Contraction of smooth muscle cells is triggered by an increase in cytosolic Ca(2+) upon agonist stimulation. Ca(2+) influx across the plasma membrane constitutes a major component of the agonist-induced response in smooth muscle cells. Traditionally, voltage-operated Ca(2+) channel (VOCC) is considered as the channel mediating the Ca(2+) entry. However, this view has been challenged by recent discoveries, which demonstrated that other types of ion channels, such as store-operated and/or receptor-operated Ca(2+) channels (SOCC and/or ROCC), also participate in Ca(2+) response induced by agonists in smooth muscle cells. SOCC is defined as the channel activated in response to the depletion of the internal Ca(2+) stores, an event secondary to G protein coupled receptor or receptor tyrosine kinase stimulation. The Ca(2+) flow mediated by SOCC is termed as capacitative Ca(2+) entry (CCE). Previous study from other group has demonstrated that VOCC played a predominant role in ACh-induced contraction of distal colon smooth muscle in guinea pig. However, whether SOCC participates in the agonist-induced contractile response in this particular tissue is unknown. The present study was performed to investigate the role of CCE in ACh-induced mechanical activity of distal colon smooth muscle in rats. The contractile function of the smooth muscle was assessed by measuring isometric force of isolated rat distal colon rings. We showed that both high extracellular K(+) (40 mmol/L) and ACh (5 mumol/L) evoked striking contraction of the smooth muscle. The contractile responses were almost abolished by removal of extracellular Ca(2+) with ethylene glycol-bis(2-aminoethylether)-N,N,N',N' tetraacetic acid (EGTA), suggesting a critical contribution of extracellular source of Ca(2+) to the contraction. Verapamil (5 mumol/L), an L-type VOCC blocker, significantly attenuated, but didn't completely eliminate the high K(+)- and ACh-induced contraction (74% and 41% for high K(+) and ACh, respectively), indicating that additional channels might be involved in the contractile mechanism. Furthermore, ACh only induced transient contractions in the absence of extracellular Ca(2+). Readmission of Ca(2+) into the extracellular compartment resulted in a significant and sustained increase in the tension of the smooth muscle. This response was not affected by verapamil (5 mumol/L) and Cd(2+) (5 mumol/L), both of which efficiently block VOCC at the doses. However, La(3+), a known inhibitor of SOCC, significantly suppressed the Ca(2+) readdition-induced contraction in a dose-dependent manner. On the basis of these results, we conclude that contraction of smooth muscle in the distal colon is regulated by multiple Ca(2+) channels. In addition to VOCC-mediated Ca(2+) influx, SOCC-mediated CCE participates in agonist-induced contractile response of distal colon smooth muscle in rats.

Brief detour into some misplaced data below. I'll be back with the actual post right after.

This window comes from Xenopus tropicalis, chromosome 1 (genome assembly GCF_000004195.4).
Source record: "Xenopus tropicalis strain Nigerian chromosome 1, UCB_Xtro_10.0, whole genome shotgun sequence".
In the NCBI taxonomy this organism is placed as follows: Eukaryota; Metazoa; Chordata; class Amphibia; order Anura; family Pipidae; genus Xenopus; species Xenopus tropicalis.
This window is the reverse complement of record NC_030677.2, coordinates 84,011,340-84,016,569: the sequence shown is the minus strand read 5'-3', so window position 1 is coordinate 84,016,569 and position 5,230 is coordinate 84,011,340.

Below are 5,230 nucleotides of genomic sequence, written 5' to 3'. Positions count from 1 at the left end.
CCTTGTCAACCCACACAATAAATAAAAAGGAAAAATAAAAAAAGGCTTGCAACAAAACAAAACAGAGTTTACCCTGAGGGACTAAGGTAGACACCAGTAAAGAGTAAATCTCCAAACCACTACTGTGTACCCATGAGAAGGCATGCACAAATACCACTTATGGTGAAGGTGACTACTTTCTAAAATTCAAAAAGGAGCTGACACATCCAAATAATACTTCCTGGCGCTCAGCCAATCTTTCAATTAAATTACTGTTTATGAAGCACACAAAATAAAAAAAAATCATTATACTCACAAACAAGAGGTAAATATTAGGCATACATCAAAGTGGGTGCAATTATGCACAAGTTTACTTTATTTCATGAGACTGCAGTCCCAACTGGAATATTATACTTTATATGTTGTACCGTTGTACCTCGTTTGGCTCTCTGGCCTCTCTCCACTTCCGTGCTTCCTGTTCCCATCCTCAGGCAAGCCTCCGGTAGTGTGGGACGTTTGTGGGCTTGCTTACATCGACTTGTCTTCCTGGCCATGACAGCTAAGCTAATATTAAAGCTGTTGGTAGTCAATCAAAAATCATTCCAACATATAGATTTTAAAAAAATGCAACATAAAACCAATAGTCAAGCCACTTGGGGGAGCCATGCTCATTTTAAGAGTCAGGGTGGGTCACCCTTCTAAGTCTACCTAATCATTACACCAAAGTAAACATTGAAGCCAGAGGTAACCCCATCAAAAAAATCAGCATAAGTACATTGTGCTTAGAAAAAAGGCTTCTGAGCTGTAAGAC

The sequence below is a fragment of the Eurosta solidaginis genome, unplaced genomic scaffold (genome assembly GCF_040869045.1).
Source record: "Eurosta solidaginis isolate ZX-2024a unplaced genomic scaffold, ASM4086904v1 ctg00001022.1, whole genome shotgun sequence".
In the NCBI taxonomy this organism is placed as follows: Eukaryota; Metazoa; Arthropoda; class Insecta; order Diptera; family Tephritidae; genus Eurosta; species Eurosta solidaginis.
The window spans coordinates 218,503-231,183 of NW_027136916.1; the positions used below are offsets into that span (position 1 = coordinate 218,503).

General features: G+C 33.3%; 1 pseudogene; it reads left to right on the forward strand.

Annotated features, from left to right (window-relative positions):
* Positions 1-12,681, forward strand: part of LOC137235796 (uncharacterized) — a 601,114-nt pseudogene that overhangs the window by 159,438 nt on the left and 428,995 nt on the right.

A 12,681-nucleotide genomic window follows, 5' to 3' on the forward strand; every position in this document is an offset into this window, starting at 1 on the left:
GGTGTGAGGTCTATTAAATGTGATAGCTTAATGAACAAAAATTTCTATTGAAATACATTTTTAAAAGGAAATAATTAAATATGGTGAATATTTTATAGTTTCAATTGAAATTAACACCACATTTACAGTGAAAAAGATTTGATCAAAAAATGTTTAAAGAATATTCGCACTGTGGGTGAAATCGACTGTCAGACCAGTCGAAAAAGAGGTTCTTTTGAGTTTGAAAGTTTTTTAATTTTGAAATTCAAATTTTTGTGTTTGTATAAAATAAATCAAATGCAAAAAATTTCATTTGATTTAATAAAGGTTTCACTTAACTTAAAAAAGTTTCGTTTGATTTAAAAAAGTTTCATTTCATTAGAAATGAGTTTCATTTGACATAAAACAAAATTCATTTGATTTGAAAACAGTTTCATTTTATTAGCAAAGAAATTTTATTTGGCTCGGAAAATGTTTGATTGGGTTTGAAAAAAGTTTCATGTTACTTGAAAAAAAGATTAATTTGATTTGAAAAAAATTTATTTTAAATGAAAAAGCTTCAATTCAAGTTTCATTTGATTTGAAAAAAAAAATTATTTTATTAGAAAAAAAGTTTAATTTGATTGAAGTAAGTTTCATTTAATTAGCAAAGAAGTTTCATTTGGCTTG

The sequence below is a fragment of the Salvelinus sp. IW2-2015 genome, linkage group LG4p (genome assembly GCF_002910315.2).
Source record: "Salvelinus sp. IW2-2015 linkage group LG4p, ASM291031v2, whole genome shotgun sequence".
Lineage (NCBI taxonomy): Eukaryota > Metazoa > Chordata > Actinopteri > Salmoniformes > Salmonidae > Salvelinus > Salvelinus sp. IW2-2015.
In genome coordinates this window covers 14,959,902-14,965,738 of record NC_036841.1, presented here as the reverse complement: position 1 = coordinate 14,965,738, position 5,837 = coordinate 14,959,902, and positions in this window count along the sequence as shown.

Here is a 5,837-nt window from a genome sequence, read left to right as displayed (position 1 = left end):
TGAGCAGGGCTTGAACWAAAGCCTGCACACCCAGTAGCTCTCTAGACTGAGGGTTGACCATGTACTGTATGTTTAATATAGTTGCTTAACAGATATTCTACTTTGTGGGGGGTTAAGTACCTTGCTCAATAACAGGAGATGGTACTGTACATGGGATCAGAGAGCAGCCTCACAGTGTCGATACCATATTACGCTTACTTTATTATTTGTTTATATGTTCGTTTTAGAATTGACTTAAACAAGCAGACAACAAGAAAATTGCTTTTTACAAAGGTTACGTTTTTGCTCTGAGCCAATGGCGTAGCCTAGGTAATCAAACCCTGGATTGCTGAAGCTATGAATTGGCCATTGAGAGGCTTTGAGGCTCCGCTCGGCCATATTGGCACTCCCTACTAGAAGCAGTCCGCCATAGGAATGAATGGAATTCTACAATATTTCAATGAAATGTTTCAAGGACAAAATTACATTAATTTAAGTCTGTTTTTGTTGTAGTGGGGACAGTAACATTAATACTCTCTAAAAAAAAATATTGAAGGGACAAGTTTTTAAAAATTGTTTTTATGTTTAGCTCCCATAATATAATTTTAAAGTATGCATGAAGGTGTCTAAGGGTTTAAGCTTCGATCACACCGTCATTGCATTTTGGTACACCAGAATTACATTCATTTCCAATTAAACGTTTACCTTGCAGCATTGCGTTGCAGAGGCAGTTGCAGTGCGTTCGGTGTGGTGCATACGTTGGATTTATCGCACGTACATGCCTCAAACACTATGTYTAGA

|Number of pages||8|
|Journal||Sheng li xue bao : [Acta physiologica Sinica]|
|State||Published - 1 Jan 2006|